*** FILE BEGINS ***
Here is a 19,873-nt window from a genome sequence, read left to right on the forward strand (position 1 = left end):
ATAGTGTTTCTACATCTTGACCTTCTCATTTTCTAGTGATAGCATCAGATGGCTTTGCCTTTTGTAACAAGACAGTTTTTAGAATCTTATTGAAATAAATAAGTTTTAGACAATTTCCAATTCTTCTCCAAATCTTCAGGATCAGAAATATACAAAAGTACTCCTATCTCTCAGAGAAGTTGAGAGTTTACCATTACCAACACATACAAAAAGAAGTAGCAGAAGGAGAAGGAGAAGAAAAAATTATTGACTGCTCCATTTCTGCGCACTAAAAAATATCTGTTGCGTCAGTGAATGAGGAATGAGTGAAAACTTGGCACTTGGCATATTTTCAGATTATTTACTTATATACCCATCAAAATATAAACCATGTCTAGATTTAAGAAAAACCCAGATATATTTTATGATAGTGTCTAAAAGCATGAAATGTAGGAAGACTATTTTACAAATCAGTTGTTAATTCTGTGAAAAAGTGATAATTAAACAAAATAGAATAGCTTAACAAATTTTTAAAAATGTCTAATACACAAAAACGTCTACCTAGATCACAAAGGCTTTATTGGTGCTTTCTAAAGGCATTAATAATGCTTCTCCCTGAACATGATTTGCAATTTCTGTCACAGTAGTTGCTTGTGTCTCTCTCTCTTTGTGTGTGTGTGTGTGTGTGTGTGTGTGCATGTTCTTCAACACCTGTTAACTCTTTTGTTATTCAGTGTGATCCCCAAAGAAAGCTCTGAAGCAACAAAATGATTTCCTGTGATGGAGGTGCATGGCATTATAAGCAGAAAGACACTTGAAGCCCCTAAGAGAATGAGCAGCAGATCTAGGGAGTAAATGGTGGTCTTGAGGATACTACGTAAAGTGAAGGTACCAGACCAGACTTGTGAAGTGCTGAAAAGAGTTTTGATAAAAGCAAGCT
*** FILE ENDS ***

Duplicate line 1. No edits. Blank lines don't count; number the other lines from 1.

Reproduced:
Here is a 19,873-nt window from a genome sequence, read left to right on the forward strand (position 1 = left end):